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The effect of neuroscience education on pain, disability, anxiety, and stress in chronic musculoskeletal pain.
Arch Phys Med Rehabil. 2011 Dec; 92(12):2041-56.AP

Abstract

OBJECTIVE

To evaluate the evidence for the effectiveness of neuroscience education (NE) for pain, disability, anxiety, and stress in chronic musculoskeletal (MSK) pain.

DATA SOURCES

Systematic searches were conducted on Biomed Central, BMJ.com, CINAHL, the Cochrane Library, NLM Central Gateway, OVID, ProQuest (Digital Dissertations), PsycInfo, PubMed/Medline, ScienceDirect, and Web of Science. Secondary searching (PEARLing) was undertaken, whereby reference lists of the selected articles were reviewed for additional references not identified in the primary search.

STUDY SELECTION

All experimental studies including randomized controlled trials (RCTs), nonrandomized clinical trials, and case series evaluating the effect of NE on pain, disability, anxiety, and stress for chronic MSK pain were considered for inclusion. Additional limitations: studies published in English, published within the last 10 years, and patients older than 18 years. No limitations were set on specific outcome measures of pain, disability, anxiety, and stress.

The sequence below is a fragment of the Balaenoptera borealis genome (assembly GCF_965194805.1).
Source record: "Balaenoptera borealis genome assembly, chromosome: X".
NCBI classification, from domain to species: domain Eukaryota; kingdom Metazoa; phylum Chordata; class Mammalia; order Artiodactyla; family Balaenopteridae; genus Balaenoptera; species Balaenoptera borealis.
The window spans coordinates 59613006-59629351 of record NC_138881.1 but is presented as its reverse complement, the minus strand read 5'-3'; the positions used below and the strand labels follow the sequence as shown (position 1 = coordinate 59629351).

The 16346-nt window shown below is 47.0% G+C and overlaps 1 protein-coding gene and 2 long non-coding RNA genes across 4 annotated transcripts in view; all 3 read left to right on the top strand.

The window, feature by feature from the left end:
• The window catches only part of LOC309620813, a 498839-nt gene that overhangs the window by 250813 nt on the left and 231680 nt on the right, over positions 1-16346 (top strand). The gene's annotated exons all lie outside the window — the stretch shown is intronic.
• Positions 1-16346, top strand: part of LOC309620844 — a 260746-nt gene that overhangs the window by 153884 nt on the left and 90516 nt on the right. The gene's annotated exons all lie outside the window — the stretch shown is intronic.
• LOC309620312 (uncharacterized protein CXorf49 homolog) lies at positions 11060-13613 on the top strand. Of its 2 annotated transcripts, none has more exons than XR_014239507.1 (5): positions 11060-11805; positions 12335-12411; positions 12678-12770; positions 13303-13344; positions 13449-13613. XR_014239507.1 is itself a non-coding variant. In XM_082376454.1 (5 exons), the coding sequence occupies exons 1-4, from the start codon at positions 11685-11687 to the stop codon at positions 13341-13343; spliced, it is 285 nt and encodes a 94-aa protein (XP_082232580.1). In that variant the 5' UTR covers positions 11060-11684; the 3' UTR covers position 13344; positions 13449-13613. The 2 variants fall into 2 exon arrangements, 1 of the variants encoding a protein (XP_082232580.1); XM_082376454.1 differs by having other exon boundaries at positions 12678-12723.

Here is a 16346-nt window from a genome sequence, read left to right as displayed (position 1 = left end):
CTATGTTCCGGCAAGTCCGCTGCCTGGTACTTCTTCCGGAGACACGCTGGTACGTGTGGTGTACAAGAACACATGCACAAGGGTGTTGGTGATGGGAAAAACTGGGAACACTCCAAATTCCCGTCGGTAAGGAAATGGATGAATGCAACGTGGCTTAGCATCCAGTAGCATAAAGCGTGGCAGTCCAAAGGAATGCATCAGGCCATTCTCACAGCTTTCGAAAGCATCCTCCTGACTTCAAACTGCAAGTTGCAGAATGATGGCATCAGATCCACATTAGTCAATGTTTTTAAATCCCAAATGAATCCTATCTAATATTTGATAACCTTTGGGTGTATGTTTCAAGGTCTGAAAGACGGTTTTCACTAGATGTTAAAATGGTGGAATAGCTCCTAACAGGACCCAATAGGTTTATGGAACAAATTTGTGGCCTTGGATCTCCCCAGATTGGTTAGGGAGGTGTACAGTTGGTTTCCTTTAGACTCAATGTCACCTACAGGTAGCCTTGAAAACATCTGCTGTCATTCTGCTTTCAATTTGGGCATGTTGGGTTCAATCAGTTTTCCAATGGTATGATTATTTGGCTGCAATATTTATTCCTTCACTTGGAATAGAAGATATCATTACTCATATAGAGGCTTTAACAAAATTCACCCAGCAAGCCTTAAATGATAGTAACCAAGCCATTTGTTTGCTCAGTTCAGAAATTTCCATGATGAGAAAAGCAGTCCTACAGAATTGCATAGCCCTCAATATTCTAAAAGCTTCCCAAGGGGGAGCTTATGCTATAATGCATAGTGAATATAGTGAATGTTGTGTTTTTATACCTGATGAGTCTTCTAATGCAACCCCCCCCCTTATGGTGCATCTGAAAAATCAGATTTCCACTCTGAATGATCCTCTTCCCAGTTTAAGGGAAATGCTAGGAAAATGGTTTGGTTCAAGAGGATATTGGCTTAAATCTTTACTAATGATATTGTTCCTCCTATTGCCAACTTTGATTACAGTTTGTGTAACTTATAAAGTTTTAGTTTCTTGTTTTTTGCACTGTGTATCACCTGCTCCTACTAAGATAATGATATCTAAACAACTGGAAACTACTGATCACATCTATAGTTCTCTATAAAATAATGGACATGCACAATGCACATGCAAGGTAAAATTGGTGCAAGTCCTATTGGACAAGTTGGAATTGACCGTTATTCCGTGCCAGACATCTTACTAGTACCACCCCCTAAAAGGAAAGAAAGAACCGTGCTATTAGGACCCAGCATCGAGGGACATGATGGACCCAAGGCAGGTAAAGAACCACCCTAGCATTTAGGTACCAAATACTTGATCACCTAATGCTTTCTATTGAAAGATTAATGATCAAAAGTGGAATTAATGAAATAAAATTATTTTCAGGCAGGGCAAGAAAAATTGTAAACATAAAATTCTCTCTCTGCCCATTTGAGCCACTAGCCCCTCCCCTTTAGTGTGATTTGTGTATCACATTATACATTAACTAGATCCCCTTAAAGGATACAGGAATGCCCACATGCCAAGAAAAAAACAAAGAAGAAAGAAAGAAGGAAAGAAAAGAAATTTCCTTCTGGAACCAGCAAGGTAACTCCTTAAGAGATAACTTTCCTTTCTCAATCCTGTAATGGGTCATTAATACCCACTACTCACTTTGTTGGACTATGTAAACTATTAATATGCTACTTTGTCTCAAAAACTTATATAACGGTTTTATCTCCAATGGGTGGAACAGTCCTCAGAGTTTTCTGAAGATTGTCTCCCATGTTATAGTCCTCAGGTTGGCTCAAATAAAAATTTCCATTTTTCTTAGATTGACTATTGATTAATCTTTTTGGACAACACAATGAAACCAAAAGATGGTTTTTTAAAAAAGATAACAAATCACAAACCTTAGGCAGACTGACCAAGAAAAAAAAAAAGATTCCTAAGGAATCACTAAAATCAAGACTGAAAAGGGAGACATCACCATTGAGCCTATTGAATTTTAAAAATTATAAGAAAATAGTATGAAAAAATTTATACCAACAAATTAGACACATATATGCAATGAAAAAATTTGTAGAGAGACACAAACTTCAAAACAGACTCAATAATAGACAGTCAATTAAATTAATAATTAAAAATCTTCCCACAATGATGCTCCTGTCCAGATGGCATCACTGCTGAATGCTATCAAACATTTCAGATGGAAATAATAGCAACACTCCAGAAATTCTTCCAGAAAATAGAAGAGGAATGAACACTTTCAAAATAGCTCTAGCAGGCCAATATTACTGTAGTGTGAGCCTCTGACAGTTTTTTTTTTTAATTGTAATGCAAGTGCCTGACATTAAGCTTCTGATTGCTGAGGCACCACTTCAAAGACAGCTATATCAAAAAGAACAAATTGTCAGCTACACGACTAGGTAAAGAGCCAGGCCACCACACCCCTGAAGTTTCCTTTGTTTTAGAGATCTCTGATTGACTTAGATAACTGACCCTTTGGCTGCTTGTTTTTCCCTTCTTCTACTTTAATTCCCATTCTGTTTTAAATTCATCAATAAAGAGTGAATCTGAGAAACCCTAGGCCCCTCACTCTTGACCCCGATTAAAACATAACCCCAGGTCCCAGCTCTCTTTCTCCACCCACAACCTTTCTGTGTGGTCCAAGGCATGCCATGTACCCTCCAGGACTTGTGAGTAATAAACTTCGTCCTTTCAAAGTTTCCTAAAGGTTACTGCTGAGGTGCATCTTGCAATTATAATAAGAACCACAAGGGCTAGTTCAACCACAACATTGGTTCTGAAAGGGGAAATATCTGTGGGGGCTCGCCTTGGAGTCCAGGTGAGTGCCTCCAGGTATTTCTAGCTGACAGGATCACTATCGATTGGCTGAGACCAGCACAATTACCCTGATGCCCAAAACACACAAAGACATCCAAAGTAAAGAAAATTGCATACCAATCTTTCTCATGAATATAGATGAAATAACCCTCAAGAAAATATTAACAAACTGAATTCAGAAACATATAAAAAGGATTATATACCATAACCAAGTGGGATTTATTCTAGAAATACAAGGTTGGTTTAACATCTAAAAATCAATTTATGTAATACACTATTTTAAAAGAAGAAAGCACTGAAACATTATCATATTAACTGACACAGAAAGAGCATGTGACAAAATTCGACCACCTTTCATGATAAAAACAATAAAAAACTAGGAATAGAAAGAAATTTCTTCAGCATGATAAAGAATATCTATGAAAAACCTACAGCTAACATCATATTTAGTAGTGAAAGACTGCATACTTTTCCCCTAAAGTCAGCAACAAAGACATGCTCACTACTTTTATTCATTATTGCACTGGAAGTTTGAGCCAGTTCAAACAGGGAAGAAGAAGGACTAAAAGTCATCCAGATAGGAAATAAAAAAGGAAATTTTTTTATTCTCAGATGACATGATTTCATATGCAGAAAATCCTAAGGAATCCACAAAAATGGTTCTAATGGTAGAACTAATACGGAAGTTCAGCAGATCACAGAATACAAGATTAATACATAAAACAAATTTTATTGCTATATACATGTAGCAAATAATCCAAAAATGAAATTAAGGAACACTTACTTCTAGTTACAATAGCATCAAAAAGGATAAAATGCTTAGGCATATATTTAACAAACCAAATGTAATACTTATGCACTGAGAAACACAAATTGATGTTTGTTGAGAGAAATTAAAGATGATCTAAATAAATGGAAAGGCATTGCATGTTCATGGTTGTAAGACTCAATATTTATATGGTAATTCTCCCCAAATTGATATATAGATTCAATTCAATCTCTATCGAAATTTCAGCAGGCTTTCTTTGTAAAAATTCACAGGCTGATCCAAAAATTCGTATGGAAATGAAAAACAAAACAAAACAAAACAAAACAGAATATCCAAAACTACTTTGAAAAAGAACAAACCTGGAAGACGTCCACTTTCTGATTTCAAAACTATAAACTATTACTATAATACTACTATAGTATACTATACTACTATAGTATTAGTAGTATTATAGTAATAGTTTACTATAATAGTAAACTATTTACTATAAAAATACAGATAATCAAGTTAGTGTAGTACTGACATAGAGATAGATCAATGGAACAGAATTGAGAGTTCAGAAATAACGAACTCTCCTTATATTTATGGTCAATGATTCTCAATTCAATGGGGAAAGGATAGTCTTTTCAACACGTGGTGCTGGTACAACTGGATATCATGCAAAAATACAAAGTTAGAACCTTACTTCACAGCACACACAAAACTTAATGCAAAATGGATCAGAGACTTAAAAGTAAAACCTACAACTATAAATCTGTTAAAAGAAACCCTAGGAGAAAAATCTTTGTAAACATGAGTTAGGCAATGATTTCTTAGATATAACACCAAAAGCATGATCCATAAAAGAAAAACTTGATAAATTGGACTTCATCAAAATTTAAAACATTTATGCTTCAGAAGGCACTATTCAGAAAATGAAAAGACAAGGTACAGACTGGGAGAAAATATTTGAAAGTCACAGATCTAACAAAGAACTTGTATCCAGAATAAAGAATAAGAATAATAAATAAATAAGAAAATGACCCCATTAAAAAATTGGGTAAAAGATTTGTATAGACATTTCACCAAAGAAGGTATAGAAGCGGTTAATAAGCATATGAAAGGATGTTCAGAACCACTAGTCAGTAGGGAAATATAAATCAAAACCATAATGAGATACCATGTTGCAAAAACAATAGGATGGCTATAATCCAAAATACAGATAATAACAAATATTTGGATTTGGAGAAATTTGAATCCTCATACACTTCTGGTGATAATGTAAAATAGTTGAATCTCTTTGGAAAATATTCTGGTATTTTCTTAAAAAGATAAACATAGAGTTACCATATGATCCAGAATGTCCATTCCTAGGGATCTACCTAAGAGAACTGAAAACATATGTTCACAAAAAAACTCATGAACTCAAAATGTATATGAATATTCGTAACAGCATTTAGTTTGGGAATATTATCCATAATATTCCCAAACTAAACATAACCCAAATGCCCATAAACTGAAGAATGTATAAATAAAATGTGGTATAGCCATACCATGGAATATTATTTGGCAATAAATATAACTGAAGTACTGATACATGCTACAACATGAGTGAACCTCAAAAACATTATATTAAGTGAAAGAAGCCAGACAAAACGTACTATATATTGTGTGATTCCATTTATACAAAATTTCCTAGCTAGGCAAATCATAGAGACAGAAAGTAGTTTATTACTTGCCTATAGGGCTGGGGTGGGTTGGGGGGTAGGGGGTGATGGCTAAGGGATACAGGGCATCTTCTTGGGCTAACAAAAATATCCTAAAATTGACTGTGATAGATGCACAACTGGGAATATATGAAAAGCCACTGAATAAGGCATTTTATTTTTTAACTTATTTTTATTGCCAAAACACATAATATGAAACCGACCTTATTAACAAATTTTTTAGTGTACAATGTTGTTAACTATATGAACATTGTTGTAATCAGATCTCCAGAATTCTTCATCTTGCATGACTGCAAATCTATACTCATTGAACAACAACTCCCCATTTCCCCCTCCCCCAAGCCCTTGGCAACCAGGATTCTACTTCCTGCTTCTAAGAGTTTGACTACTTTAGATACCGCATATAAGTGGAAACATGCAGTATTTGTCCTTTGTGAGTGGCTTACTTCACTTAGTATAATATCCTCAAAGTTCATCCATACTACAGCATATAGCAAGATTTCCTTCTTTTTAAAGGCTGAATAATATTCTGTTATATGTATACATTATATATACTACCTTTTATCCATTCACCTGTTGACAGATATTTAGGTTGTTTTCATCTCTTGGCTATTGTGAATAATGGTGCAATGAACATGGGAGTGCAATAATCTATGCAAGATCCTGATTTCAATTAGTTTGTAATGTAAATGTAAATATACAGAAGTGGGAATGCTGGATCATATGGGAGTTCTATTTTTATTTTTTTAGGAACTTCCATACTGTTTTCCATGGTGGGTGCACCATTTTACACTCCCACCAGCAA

DATA EXTRACTION

Data were extracted using the participants, interventions, comparison, and outcomes (PICO) approach.

DATA SYNTHESIS

Methodological quality was assessed by 2 reviewers using the Critical Review Form-Quantitative Studies. This review includes 8 studies comprising 6 high-quality RCTs, 1 pseudo-RCT, and 1 comparative study involving 401 subjects. Most articles were of good quality, with no studies rated as poor or fair. Heterogeneity across the studies with respect to participants, interventions evaluated, and outcome measures used prevented meta-analyses. Narrative synthesis of results, based on effect size, established compelling evidence that NE may be effective in reducing pain ratings, increasing function, addressing catastrophization, and improving movement in chronic MSK pain.

CONCLUSIONS